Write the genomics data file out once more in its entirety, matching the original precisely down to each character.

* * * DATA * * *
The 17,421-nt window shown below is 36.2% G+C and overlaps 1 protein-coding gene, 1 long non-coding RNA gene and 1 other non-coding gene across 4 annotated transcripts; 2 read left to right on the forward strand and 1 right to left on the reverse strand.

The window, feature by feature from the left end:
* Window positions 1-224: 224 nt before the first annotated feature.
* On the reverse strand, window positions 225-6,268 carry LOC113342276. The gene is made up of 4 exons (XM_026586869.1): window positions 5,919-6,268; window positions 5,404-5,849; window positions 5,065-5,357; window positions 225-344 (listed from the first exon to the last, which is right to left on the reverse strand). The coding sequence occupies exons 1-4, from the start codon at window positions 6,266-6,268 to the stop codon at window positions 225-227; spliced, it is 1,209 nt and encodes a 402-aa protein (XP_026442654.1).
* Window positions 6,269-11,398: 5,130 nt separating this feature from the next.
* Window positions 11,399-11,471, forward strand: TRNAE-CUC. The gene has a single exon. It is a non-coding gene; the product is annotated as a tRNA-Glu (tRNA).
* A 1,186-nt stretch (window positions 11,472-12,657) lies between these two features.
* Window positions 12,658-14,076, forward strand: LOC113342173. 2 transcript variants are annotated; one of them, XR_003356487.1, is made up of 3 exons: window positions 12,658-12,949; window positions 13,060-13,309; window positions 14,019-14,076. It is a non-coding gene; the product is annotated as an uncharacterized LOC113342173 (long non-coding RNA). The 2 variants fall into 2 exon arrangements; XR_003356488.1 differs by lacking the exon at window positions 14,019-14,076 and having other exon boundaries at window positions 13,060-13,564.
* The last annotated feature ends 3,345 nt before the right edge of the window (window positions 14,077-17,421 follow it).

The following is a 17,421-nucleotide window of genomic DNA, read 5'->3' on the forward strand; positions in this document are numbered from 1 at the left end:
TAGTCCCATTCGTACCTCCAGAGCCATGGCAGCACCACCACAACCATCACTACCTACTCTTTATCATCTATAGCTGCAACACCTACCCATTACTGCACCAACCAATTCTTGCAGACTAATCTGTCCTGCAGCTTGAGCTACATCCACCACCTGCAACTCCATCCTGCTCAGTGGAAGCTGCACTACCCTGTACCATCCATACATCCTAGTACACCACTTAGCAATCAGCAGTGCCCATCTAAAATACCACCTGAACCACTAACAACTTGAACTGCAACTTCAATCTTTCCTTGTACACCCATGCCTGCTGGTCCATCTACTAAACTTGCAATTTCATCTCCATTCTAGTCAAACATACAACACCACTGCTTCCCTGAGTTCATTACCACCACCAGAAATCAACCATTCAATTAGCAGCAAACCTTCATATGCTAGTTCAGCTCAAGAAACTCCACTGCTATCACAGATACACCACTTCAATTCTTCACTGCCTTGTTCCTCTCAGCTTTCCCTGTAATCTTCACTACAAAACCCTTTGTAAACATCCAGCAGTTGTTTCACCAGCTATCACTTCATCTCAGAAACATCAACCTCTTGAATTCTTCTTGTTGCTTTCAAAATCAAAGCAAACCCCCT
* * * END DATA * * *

The 17,421-nt window shown below is 36.2% G+C and overlaps 1 protein-coding gene, 1 long non-coding RNA gene and 1 other non-coding gene across 4 annotated transcripts; 2 read left to right on the forward strand and 1 right to left on the reverse strand.

The window, feature by feature from the left end:
* Window positions 1-224: 224 nt before the first annotated feature.
* On the reverse strand, window positions 225-6,268 carry LOC113342276. The gene is made up of 4 exons (XM_026586869.1): window positions 5,919-6,268; window positions 5,404-5,849; window positions 5,065-5,357; window positions 225-344 (listed from the first exon to the last, which is right to left on the reverse strand). The coding sequence occupies exons 1-4, from the start codon at window positions 6,266-6,268 to the stop codon at window positions 225-227; spliced, it is 1,209 nt and encodes a 402-aa protein (XP_026442654.1).
* Window positions 6,269-11,398: 5,130 nt separating this feature from the next.
* Window positions 11,399-11,471, forward strand: TRNAE-CUC. The gene has a single exon. It is a non-coding gene; the product is annotated as a tRNA-Glu (tRNA).
* A 1,186-nt stretch (window positions 11,472-12,657) lies between these two features.
* Window positions 12,658-14,076, forward strand: LOC113342173. 2 transcript variants are annotated; one of them, XR_003356487.1, is made up of 3 exons: window positions 12,658-12,949; window positions 13,060-13,309; window positions 14,019-14,076. It is a non-coding gene; the product is annotated as an uncharacterized LOC113342173 (long non-coding RNA). The 2 variants fall into 2 exon arrangements; XR_003356488.1 differs by lacking the exon at window positions 14,019-14,076 and having other exon boundaries at window positions 13,060-13,564.
* The last annotated feature ends 3,345 nt before the right edge of the window (window positions 14,077-17,421 follow it).

The following is a 17,421-nucleotide window of genomic DNA, read 5'->3' on the forward strand; positions in this document are numbered from 1 at the left end:
TAGTCCCATTCGTACCTCCAGAGCCATGGCAGCACCACCACAACCATCACTACCTACTCTTTATCATCTATAGCTGCAACACCTACCCATTACTGCACCAACCAATTCTTGCAGACTAATCTGTCCTGCAGCTTGAGCTACATCCACCACCTGCAACTCCATCCTGCTCAGTGGAAGCTGCACTACCCTGTACCATCCATACATCCTAGTACACCACTTAGCAATCAGCAGTGCCCATCTAAAATACCACCTGAACCACTAACAACTTGAACTGCAACTTCAATCTTTCCTTGTACACCCATGCCTGCTGGTCCATCTACTAAACTTGCAATTTCATCTCCATTCTAGTCAAACATACAACACCACTGCTTCCCTGAGTTCATTACCACCACCAGAAATCAACCATTCAATTAGCAGCAAACCTTCATATGCTAGTTCAGCTCAAGAAACTCCACTGCTATCACAGATACACCACTTCAATTCTTCACTGCCTTGTTCCTCTCAGCTTTCCCTGTAATCTTCACTACAAAACCCTTTGTAAACATCCAGCAGTTGTTTCACCAGCTATCACTTCATCTCAGAAACATCAACCTCTTGAATTCTTCTTGTTGCTTTCAAAATCAAAGCAAACCCCCT